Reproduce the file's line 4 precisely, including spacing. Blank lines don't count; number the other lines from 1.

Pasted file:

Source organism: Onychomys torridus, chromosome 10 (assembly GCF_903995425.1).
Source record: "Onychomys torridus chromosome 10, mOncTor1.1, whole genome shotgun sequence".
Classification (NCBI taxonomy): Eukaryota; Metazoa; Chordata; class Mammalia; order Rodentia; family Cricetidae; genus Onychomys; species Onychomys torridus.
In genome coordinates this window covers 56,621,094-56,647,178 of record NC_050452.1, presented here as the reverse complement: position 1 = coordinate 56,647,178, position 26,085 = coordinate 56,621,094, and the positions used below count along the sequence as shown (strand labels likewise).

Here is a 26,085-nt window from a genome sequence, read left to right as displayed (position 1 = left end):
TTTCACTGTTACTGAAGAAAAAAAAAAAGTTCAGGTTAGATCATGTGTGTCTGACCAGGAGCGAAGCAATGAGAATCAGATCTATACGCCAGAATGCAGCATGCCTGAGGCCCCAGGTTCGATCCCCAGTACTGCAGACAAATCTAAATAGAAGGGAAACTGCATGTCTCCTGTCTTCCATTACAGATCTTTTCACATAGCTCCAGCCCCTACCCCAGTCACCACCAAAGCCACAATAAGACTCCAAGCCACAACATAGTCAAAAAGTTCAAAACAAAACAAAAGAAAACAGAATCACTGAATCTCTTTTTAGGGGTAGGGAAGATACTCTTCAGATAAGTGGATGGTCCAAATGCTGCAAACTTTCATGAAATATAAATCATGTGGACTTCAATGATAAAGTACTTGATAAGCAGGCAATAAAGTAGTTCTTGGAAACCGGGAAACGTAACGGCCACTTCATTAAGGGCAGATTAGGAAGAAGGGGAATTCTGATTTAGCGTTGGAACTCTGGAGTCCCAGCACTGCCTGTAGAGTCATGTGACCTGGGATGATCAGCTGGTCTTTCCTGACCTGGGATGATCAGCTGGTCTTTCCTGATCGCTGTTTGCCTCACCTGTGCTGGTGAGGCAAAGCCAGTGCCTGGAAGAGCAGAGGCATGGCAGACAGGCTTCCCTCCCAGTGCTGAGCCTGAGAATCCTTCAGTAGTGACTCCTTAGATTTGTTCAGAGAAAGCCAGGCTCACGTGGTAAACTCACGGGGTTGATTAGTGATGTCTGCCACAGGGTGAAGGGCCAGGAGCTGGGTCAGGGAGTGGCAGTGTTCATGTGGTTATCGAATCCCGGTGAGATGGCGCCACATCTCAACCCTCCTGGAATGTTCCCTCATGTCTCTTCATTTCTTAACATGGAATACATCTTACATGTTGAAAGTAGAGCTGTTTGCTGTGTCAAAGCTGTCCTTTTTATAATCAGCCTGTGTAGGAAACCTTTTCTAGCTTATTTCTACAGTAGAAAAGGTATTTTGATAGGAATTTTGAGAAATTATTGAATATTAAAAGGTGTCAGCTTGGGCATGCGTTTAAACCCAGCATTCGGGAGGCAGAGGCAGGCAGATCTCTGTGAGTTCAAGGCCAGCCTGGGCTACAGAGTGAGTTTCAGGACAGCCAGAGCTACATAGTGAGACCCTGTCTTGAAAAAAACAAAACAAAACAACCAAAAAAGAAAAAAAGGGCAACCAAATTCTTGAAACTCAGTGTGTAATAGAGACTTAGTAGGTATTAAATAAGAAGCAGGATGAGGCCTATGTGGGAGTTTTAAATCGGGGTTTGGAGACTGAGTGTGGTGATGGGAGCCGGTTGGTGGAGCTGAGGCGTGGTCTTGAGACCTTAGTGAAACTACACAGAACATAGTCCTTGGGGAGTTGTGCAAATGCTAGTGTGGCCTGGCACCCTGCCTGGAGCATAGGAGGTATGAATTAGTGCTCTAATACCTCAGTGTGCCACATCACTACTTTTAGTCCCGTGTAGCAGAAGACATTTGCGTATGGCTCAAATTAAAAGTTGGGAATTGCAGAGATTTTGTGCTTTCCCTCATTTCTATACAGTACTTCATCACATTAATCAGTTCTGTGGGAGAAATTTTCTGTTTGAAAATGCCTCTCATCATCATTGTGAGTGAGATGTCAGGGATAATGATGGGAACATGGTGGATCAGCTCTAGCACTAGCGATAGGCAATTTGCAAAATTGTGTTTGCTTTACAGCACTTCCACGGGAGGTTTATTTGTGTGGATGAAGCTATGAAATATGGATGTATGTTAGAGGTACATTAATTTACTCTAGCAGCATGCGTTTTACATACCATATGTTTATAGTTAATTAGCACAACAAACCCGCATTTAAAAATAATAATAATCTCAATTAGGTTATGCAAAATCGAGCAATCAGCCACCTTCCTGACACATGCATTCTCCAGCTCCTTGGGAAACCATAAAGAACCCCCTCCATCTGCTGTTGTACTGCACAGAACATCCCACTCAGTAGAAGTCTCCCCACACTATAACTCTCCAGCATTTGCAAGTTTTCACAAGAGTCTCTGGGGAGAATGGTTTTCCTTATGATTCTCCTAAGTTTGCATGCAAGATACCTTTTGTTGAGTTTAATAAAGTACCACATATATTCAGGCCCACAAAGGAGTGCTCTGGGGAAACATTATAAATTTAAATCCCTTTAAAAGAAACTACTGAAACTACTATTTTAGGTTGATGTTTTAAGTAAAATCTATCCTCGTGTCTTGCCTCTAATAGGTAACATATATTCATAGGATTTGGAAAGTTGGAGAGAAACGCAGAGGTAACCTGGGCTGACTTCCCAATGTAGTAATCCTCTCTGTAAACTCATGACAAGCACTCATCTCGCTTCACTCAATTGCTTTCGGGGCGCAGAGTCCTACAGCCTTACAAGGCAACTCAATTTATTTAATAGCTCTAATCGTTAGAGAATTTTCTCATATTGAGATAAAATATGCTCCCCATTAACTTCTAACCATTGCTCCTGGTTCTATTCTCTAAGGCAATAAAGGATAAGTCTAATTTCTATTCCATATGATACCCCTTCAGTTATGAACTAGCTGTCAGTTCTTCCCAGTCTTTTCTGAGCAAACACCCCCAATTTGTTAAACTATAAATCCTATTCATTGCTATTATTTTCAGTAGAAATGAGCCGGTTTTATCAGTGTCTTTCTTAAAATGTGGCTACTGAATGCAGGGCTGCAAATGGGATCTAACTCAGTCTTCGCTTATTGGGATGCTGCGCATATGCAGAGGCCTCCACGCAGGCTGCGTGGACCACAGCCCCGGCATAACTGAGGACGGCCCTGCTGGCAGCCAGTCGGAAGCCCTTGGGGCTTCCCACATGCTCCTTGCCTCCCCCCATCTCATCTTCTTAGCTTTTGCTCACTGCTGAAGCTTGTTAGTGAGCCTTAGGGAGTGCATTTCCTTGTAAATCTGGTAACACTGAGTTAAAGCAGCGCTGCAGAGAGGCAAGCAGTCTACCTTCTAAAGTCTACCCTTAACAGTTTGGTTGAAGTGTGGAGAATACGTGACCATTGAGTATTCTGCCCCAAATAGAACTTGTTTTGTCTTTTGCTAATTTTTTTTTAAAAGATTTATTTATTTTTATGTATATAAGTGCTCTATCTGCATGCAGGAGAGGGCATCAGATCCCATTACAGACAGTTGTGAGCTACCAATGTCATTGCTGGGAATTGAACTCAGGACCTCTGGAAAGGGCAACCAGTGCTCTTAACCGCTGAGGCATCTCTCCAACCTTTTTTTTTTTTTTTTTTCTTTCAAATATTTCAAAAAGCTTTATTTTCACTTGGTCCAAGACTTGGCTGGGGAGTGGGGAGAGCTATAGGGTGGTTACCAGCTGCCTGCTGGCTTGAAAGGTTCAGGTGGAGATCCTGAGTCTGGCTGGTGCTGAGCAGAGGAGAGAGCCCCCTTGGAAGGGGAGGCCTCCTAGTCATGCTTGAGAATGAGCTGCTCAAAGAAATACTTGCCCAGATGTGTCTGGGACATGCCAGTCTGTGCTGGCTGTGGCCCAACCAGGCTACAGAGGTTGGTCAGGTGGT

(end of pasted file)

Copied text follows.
In genome coordinates this window covers 56,621,094-56,647,178 of record NC_050452.1, presented here as the reverse complement: position 1 = coordinate 56,647,178, position 26,085 = coordinate 56,621,094, and the positions used below count along the sequence as shown (strand labels likewise).